"Work-for-hire studios often can find themselves in this sort of situation, particularly with large contracts that leverage a significant percentage of studio resources."
And planning isn't easy in the games industry, in which the wind can change direction at almost any moment.
"There's only so much you can do as an independent developer when you have to be very reactive about your planning," O'Leary noted. "You can only plan out 18 months, or in Wii and DS world, maybe nine to 12 months in advance. Unless you get multi-title deals, which are pretty rare these days, you just have to plan for that nine-month window."
The only answer for independent and mid-sized developers, like n-Space, becomes very clear with all this in mind: self-funded and self-published games in different markets.
"You have to have a plan to make money which can't rely on the hopes and well wishes of publishers," said Chico.
"[n-Space was] too much relying on traditional boxed products with traditional publishers," O'Leary realized. "And [n-Space] was too reliant on Wii and DS, which had been really good choices. It put all of our eggs into one basket."
Diversification is key for independent studios. And O'Leary knew his studio must look at alternative business models and marketplaces to rebound and thrive in the future. A prominent way to fix the revenue stream for n-Space and other developers revolves around digital platforms, especially iOS (as well as Xbox Live Arcade, PlayStation Network, Nintendo's 3DS eShop, etc.).
WayForward (Might Switch Force, Contra 4), unlike many independent developers, continues to drum along at its own beat as others fail. The studio understands the importance of digital platforms and self-funded, self-published games, according to CEO John Beck.
"So, from my perspective, and there are others at WayForward who might see this differently, it's all about digital distribution and not having to sell your concept to a publisher," Beck said in an email interview.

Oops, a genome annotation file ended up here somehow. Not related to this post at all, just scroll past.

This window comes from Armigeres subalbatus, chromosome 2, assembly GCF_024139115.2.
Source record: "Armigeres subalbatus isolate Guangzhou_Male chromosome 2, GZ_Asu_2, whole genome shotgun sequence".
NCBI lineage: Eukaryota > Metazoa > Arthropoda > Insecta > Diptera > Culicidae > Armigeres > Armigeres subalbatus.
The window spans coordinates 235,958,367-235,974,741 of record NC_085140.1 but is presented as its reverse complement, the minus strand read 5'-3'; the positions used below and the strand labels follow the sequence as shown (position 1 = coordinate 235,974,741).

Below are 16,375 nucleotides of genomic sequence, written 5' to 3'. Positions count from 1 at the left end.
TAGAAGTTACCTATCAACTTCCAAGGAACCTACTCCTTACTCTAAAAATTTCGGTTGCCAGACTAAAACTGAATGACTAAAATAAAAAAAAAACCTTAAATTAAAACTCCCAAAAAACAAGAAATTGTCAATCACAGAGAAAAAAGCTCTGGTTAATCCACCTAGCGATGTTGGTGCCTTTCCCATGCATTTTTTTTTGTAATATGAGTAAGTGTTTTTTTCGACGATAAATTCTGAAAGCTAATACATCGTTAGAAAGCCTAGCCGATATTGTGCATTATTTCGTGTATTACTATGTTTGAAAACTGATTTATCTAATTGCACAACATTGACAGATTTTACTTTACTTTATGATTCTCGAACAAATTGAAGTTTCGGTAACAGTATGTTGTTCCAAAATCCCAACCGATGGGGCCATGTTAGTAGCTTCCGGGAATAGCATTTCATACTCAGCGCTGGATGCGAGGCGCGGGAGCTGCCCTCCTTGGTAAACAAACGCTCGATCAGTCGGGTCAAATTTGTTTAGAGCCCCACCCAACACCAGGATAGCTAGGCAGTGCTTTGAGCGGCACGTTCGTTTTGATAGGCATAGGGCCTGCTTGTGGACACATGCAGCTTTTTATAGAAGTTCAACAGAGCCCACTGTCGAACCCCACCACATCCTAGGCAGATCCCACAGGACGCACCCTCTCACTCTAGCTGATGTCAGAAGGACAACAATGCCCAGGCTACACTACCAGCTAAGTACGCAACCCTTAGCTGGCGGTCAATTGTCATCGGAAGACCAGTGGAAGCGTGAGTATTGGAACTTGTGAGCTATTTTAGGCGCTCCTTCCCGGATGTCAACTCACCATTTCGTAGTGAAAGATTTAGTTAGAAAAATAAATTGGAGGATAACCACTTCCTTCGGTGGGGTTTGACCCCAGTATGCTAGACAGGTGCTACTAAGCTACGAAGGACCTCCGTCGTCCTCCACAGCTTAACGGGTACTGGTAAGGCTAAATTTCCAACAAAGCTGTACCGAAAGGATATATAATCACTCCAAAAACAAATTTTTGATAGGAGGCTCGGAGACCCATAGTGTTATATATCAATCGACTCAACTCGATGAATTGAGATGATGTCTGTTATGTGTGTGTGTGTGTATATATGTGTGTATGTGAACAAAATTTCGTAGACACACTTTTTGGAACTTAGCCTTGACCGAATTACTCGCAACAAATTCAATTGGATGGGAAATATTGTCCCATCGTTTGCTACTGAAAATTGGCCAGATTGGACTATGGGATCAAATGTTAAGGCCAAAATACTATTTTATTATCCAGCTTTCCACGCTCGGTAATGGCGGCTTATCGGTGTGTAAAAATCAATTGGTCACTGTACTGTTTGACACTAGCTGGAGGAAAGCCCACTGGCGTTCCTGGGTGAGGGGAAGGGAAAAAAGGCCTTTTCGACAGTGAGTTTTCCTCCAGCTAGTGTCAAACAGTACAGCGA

"When you consider that DSiWare basically meant we could make a DS game and didn't have to find a retail publisher, you start to see why it was an obvious move for [WayForward]."
While DSiWare seems to have a rep for being unprofitable, Beck noted that the company has had profitable results. As such, the company looks to continue its handheld development on Nintendo's digital services.
"When you have certain content that is available exclusively on dedicated gaming devices, it really helps to set that content apart," Beck said. "The eShop will be a major part of our strategy for handheld games going forward."
Thus, developers become their own publishers, finally owning the revenue stream and users. As such, independent studios have to rely less on major publishers and potentially high-cost deals.
"More payment models definitely mean more ways to earn revenue and keep your development doors open," Boccieri said. "The lines between publishers and developers continue to blur... this is only a good thing for those willing to explore the new opportunities afforded by new commerce paradigms."
Add in low development costs, cheap prices for consumers, and ever-lasting shelf life for products and places like the App Store seem like a whole new world for developers. But everything with the App Store isn't as rosy as it may seem.
n-Space started pursuing the iOS market in 2010 with Golf Cart Ranger. On the day the game broke into the top 200 of all games on the App Store, it sold less than 200 copies, according to O'Leary.
"From a business point of view, [Golf Cart Ranger] was a disaster. We spent somewhere around $50,000 developing it. We've sold a little bit over 8,000 copies."